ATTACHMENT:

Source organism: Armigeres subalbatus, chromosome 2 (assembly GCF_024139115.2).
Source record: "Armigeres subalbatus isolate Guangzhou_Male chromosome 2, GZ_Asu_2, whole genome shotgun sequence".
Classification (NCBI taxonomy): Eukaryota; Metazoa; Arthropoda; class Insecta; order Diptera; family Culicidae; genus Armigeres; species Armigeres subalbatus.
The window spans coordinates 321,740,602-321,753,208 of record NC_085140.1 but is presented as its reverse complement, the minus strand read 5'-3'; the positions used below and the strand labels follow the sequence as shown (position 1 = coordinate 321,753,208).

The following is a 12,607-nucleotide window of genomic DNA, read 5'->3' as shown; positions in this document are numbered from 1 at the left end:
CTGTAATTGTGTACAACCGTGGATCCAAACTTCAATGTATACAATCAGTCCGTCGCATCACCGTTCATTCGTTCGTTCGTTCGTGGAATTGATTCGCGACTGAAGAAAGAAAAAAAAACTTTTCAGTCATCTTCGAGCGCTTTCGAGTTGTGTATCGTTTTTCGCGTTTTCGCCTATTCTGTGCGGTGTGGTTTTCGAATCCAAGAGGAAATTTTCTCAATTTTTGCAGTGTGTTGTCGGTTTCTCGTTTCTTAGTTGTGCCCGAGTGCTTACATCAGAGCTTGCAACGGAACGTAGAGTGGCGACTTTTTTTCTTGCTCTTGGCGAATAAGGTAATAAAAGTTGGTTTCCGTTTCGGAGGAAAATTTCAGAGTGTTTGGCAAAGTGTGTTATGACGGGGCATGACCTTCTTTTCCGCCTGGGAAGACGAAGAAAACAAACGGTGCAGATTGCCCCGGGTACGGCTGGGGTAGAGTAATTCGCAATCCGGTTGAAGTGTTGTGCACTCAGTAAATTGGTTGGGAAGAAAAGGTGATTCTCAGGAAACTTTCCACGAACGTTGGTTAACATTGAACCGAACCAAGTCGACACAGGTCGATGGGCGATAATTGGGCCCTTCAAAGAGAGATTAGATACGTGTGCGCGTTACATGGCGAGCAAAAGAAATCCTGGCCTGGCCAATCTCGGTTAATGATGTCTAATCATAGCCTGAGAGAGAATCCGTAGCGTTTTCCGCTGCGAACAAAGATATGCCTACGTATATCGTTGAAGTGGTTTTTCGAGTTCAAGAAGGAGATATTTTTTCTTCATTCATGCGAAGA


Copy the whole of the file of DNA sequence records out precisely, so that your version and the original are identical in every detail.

Source organism: Armigeres subalbatus, chromosome 2 (assembly GCF_024139115.2).
Source record: "Armigeres subalbatus isolate Guangzhou_Male chromosome 2, GZ_Asu_2, whole genome shotgun sequence".
Classification (NCBI taxonomy): Eukaryota; Metazoa; Arthropoda; class Insecta; order Diptera; family Culicidae; genus Armigeres; species Armigeres subalbatus.
The window spans coordinates 321,740,602-321,753,208 of record NC_085140.1 but is presented as its reverse complement, the minus strand read 5'-3'; the positions used below and the strand labels follow the sequence as shown (position 1 = coordinate 321,753,208).

The following is a 12,607-nucleotide window of genomic DNA, read 5'->3' as shown; positions in this document are numbered from 1 at the left end:
CTGTAATTGTGTACAACCGTGGATCCAAACTTCAATGTATACAATCAGTCCGTCGCATCACCGTTCATTCGTTCGTTCGTTCGTGGAATTGATTCGCGACTGAAGAAAGAAAAAAAAACTTTTCAGTCATCTTCGAGCGCTTTCGAGTTGTGTATCGTTTTTCGCGTTTTCGCCTATTCTGTGCGGTGTGGTTTTCGAATCCAAGAGGAAATTTTCTCAATTTTTGCAGTGTGTTGTCGGTTTCTCGTTTCTTAGTTGTGCCCGAGTGCTTACATCAGAGCTTGCAACGGAACGTAGAGTGGCGACTTTTTTTCTTGCTCTTGGCGAATAAGGTAATAAAAGTTGGTTTCCGTTTCGGAGGAAAATTTCAGAGTGTTTGGCAAAGTGTGTTATGACGGGGCATGACCTTCTTTTCCGCCTGGGAAGACGAAGAAAACAAACGGTGCAGATTGCCCCGGGTACGGCTGGGGTAGAGTAATTCGCAATCCGGTTGAAGTGTTGTGCACTCAGTAAATTGGTTGGGAAGAAAAGGTGATTCTCAGGAAACTTTCCACGAACGTTGGTTAACATTGAACCGAACCAAGTCGACACAGGTCGATGGGCGATAATTGGGCCCTTCAAAGAGAGATTAGATACGTGTGCGCGTTACATGGCGAGCAAAAGAAATCCTGGCCTGGCCAATCTCGGTTAATGATGTCTAATCATAGCCTGAGAGAGAATCCGTAGCGTTTTCCGCTGCGAACAAAGATATGCCTACGTATATCGTTGAAGTGGTTTTTCGAGTTCAAGAAGGAGATATTTTTTCTTCATTCATGCGAAGA